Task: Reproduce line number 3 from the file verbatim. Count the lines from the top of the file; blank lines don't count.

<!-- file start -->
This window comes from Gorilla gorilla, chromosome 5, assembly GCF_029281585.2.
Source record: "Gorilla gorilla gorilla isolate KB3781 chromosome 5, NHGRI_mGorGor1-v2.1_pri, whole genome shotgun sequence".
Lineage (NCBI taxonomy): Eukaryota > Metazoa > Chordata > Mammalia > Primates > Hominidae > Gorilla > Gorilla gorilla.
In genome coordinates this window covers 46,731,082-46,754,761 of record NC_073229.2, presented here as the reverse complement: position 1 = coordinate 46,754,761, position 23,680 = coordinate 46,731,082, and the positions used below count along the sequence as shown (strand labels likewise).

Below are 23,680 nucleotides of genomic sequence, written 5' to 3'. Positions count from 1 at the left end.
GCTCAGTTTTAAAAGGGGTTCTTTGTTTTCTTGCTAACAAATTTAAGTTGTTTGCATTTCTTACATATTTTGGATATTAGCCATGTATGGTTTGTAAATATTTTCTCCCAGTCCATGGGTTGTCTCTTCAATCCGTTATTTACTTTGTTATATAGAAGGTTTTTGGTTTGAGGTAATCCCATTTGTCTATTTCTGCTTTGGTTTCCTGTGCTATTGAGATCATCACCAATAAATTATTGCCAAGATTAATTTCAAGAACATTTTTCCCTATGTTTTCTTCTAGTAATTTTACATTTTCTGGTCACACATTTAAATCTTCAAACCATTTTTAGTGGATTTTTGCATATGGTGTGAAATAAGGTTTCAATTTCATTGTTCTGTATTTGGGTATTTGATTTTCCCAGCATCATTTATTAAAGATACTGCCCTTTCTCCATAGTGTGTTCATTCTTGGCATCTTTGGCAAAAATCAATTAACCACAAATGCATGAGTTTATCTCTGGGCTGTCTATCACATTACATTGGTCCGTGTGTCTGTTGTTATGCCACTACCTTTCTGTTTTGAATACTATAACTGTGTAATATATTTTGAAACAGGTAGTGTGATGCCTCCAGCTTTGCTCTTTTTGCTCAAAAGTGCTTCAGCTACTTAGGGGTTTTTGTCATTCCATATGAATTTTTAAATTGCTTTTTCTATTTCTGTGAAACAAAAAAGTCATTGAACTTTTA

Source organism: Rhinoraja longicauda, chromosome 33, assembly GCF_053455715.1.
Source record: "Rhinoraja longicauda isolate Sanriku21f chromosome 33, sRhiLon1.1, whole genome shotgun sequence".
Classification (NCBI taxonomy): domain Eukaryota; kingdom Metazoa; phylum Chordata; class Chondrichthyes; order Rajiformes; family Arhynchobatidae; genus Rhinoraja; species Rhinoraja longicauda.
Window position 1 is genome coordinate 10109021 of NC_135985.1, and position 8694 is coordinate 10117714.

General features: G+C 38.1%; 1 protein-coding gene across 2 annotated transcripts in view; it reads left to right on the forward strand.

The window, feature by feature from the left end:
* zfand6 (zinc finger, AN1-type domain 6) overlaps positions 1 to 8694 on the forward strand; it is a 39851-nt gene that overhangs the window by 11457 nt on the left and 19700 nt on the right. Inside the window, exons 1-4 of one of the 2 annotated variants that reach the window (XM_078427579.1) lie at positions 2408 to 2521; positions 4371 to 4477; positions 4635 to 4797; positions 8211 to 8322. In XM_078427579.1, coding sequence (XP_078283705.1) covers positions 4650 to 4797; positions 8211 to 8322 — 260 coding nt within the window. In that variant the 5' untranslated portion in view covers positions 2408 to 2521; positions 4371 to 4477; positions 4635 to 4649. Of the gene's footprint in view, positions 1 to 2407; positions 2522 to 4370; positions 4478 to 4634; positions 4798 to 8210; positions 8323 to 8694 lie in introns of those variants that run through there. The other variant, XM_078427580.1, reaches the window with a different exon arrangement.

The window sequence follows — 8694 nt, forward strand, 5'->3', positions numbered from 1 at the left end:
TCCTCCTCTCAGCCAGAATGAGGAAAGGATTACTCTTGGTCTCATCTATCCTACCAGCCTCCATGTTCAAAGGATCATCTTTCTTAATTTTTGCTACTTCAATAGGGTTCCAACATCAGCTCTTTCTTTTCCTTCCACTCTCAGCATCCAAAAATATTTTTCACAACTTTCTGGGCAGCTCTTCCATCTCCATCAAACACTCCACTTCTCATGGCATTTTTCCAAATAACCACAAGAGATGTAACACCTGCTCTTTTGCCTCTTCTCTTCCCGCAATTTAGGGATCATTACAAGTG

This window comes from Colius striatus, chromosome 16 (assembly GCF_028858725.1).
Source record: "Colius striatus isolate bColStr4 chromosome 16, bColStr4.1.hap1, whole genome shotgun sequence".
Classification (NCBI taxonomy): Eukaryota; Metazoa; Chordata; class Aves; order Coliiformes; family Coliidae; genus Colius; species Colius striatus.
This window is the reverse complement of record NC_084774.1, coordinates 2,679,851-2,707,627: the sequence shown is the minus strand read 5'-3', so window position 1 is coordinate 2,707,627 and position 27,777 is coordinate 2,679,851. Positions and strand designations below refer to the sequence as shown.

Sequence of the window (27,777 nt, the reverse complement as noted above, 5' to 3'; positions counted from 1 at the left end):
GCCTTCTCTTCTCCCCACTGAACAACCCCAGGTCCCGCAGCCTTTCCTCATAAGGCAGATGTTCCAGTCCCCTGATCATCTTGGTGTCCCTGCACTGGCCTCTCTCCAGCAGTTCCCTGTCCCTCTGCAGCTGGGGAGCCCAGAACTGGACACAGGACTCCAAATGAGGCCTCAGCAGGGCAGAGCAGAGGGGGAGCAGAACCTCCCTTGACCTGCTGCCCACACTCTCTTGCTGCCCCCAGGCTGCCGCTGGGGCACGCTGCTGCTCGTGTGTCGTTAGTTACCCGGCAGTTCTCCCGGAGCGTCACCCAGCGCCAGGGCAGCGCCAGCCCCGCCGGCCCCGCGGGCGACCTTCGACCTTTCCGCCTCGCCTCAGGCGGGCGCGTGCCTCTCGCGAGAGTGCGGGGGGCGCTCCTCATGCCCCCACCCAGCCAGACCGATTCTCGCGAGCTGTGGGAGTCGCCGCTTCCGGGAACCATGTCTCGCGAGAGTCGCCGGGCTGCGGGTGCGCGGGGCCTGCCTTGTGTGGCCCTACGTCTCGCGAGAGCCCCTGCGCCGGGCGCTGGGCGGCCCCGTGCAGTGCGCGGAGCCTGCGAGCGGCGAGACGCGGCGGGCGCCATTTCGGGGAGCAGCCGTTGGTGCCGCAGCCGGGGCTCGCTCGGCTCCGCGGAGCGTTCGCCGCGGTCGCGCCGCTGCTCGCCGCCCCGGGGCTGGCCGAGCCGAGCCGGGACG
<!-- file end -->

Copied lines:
Lineage (NCBI taxonomy): Eukaryota > Metazoa > Chordata > Mammalia > Primates > Hominidae > Gorilla > Gorilla gorilla.